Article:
Nuclear Power Plants - South
ESKOM, the South African electric
utility, operates a 2 unit site at
Koeberg Nuclear Power Station near
Capetown (see map
for location). Each unit is a 3 loop Framatome Pressurized Water Reactor rated
at 920 MWe. The turbine-generator sets were provided by Alsthom. The picture below shows
the 2 units, each with a metal/concrete containment. A breakwater can be seen on the
seaward side of the plant. The condenser on the secondary side is cooled by seawater. Unit
1 started up in 1984 and Unit 2 in 1985. Eskom describes
Experience on their website.
The Framatome units are the French version of the Westinghouse PWR. Each of the 3
cooling loops is connected to the reactor and a reactor coolant pump and a steam
generator. A pressurizer is connected to one of the 3 loops.
A number of simplified diagrams illustrate the the design of this pressurized water
reactor plant (courtesy Westinghouse). The
following are colored perspective and arrangement drawings of
The flow paths are illustrated by a colored graphic flow diagram
and a black and white line
drawing. The following describes the flow path and the linked drawings illustrate, in
detail, the composition and major parts of the components. The temperatures stated are
representative of many PWRs and may vary for specific plants.
- Reactor - this diagram
shows how the reactor is constructed with its major components. Water at 530F enters the
reactor from the nozzles at about mid-height. The water flows downward on the outside of
the core barrel to the bottom of the reactor. Then the flow turns upward past the fuel assemblies, removing heat
from the assemblies and increasing in temperature to 590-600F. After leaving the core
area, the water mixes in the upper plenum and leaves the reactor through nozzles. Flow
then goes to the
- Steam Generator where
the radioactive Reactor Cooling System water enters at the bottom, flows through small
inverted U-tubes. That water loses its heat as it passes through the tube being cooled by
the non-radioactive water outside the tube. Non-radioactive feedwater enters through the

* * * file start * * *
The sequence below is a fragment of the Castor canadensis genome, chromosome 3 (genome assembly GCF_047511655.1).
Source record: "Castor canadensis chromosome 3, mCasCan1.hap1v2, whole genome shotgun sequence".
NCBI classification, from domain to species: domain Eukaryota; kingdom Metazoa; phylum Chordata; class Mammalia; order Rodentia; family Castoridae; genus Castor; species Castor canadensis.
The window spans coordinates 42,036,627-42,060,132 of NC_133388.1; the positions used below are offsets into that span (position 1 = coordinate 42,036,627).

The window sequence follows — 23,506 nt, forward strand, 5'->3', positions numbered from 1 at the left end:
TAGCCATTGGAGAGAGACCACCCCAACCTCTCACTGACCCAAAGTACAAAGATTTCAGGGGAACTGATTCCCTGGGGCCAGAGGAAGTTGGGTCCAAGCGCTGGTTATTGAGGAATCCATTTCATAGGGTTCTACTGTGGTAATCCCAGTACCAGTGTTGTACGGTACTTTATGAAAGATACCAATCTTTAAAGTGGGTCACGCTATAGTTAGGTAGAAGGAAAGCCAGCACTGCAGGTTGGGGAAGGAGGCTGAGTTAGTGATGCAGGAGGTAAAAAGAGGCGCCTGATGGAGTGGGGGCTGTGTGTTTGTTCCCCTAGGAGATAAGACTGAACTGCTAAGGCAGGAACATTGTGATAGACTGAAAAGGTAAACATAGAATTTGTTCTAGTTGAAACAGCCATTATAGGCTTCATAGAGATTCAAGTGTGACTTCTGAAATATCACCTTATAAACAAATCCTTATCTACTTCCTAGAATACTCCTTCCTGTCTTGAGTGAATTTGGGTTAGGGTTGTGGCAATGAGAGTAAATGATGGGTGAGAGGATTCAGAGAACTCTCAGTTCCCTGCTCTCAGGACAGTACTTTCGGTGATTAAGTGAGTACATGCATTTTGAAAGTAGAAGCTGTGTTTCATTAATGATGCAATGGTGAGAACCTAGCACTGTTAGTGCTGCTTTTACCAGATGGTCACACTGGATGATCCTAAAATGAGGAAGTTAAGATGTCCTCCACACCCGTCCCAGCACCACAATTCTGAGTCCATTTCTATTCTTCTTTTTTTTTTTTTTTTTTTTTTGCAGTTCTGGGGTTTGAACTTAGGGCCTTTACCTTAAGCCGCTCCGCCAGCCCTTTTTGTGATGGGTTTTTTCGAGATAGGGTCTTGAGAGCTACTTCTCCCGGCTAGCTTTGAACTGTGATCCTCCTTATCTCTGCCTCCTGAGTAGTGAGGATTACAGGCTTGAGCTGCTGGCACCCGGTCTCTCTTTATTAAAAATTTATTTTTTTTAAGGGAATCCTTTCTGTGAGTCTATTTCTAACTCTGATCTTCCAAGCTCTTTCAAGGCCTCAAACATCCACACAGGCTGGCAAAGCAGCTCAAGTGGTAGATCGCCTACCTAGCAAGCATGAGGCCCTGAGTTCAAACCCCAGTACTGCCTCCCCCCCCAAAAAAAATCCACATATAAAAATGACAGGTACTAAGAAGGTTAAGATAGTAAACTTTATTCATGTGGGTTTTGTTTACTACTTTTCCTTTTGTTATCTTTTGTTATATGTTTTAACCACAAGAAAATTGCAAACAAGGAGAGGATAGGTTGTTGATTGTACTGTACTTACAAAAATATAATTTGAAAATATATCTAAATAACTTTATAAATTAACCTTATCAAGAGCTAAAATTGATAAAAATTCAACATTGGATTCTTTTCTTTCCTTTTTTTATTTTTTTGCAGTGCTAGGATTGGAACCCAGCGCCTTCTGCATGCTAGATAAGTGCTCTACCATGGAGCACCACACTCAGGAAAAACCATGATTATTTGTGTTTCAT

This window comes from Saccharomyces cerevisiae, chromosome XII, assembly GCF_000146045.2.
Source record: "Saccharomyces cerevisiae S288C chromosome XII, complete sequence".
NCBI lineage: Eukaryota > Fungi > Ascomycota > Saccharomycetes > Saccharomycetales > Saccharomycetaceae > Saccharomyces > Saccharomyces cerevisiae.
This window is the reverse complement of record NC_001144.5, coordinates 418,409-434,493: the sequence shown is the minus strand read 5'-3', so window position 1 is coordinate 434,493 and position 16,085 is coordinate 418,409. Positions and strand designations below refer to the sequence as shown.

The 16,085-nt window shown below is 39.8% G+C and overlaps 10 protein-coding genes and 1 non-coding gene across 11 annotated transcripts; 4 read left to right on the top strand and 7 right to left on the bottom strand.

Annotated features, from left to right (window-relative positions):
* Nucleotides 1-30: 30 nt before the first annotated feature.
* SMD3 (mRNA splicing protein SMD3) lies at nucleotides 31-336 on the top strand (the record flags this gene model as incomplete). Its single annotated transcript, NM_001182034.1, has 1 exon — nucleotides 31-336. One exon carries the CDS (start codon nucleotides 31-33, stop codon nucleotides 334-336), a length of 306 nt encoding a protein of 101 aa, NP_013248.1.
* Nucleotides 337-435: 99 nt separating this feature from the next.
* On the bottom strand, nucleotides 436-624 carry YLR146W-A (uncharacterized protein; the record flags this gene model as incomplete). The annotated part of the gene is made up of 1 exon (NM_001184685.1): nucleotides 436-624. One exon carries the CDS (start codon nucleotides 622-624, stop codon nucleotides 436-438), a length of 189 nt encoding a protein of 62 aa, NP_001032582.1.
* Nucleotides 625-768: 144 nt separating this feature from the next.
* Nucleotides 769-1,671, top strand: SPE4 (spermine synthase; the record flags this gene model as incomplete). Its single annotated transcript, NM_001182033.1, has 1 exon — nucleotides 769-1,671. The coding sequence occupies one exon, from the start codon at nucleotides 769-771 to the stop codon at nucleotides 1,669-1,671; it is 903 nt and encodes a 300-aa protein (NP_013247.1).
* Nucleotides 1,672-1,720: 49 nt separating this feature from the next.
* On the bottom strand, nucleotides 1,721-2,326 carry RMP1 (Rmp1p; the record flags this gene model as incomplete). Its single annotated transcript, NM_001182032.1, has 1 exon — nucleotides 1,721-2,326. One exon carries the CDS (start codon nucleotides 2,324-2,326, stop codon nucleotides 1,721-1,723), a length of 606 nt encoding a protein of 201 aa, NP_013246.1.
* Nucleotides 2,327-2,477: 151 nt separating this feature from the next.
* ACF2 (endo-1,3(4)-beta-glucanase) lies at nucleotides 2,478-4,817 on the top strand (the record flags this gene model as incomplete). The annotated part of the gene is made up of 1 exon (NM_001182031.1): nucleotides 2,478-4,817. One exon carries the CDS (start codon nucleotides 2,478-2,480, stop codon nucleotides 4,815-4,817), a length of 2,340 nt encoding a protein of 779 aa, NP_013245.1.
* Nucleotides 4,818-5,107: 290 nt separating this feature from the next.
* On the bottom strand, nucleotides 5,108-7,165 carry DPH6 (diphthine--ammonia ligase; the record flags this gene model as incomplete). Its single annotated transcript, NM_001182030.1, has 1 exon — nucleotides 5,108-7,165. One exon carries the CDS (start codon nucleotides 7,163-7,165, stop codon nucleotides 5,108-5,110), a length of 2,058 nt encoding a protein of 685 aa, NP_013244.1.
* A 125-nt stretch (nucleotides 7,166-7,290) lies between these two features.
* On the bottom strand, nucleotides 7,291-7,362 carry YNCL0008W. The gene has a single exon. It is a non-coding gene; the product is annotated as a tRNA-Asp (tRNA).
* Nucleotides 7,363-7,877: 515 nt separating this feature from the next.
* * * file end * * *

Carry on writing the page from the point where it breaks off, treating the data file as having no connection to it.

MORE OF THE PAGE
nozzles at the mid-height of the steam generator at a temperature of about 425F. The water
flows downward outside a wrapper sheet to the area just above the tubesheet where the
water turns and flows upward past the U-tubes. The water increases in temperature and
turns to steam. A moist steam at about 510-547F with pressure of 720-1005 pounds per
square inch is produced. The moist steam travels upward to steam separators (chevron
separators and swirl vanes) which allow 99.75% purity steam to pass of the steam generator
and the remaining water is directed back to the lower part of the steam generator. The
reactor cooling system water enters the steam generator at ~590F and leaves at ~ 530F.
That water then flows to the
- Reactor Coolant Pump which
pumps the water back to the reactor.
- Pressurizer is used to
control the pressure in the reactor cooling system so that boiling does not occur in the
reactor. The pressurizer also is used to act as a surge tank for the system taking up the
level variations in the system. Heaters are installed at the bottom of the pressurizer for
heating the water to 652F and 2250 pounds per square inch. Automated pressure control
valves (called power operated relief valves) and safety valves, connected to the top of
the pressurizer, can open to control and maintain pressure.
- Secondary Systems line
drawings identifying major sub-components in the non-radioactive part of the system where
steam flows to the turbine, condenses in the condenser, then is pumped back to the steam
generator first by condensate pumps, then by feedwater pumps. The feedwater heaters
improve the efficiency of the cycle by recovering and reusing energy that would otherwise
be lost. By doing so efficiency of the cycle is raised to 33%.
The photo above shows the plant view from the intake basin. In the foreground is the
screenhouse which conditions the seawater before it is pumped by large circulating water
pumps through the condenser and back to the sea.
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The Virtual Nuclear Tourist.
All rights reserved. Revised: January 20, 2006.